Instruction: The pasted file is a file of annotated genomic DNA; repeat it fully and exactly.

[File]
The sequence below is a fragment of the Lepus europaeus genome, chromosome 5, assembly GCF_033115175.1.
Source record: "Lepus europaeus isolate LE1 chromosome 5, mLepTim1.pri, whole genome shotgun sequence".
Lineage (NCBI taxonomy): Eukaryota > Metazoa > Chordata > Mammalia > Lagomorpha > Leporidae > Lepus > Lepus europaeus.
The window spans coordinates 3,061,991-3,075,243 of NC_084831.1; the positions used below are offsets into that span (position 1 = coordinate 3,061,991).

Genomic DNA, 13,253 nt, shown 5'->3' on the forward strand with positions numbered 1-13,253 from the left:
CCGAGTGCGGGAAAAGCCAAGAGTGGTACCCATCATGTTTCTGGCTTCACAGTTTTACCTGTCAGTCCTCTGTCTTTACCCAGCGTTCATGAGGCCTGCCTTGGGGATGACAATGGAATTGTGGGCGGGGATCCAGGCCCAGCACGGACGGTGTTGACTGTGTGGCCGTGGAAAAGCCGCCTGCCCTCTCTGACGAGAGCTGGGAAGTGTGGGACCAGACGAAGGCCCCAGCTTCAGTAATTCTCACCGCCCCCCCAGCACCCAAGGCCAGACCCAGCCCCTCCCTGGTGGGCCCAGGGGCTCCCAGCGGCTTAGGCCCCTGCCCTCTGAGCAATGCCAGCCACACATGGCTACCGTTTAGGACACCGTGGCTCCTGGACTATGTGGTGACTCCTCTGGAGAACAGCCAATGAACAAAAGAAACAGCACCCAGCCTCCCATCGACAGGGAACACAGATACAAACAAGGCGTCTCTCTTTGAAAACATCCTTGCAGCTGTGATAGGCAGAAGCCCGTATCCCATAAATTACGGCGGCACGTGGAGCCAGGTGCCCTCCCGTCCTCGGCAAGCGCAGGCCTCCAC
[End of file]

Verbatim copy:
The sequence below is a fragment of the Lepus europaeus genome, chromosome 5, assembly GCF_033115175.1.
Source record: "Lepus europaeus isolate LE1 chromosome 5, mLepTim1.pri, whole genome shotgun sequence".
Lineage (NCBI taxonomy): Eukaryota > Metazoa > Chordata > Mammalia > Lagomorpha > Leporidae > Lepus > Lepus europaeus.
The window spans coordinates 3,061,991-3,075,243 of NC_084831.1; the positions used below are offsets into that span (position 1 = coordinate 3,061,991).

Genomic DNA, 13,253 nt, shown 5'->3' on the forward strand with positions numbered 1-13,253 from the left:
CCGAGTGCGGGAAAAGCCAAGAGTGGTACCCATCATGTTTCTGGCTTCACAGTTTTACCTGTCAGTCCTCTGTCTTTACCCAGCGTTCATGAGGCCTGCCTTGGGGATGACAATGGAATTGTGGGCGGGGATCCAGGCCCAGCACGGACGGTGTTGACTGTGTGGCCGTGGAAAAGCCGCCTGCCCTCTCTGACGAGAGCTGGGAAGTGTGGGACCAGACGAAGGCCCCAGCTTCAGTAATTCTCACCGCCCCCCCAGCACCCAAGGCCAGACCCAGCCCCTCCCTGGTGGGCCCAGGGGCTCCCAGCGGCTTAGGCCCCTGCCCTCTGAGCAATGCCAGCCACACATGGCTACCGTTTAGGACACCGTGGCTCCTGGACTATGTGGTGACTCCTCTGGAGAACAGCCAATGAACAAAAGAAACAGCACCCAGCCTCCCATCGACAGGGAACACAGATACAAACAAGGCGTCTCTCTTTGAAAACATCCTTGCAGCTGTGATAGGCAGAAGCCCGTATCCCATAAATTACGGCGGCACGTGGAGCCAGGTGCCCTCCCGTCCTCGGCAAGCGCAGGCCTCCAC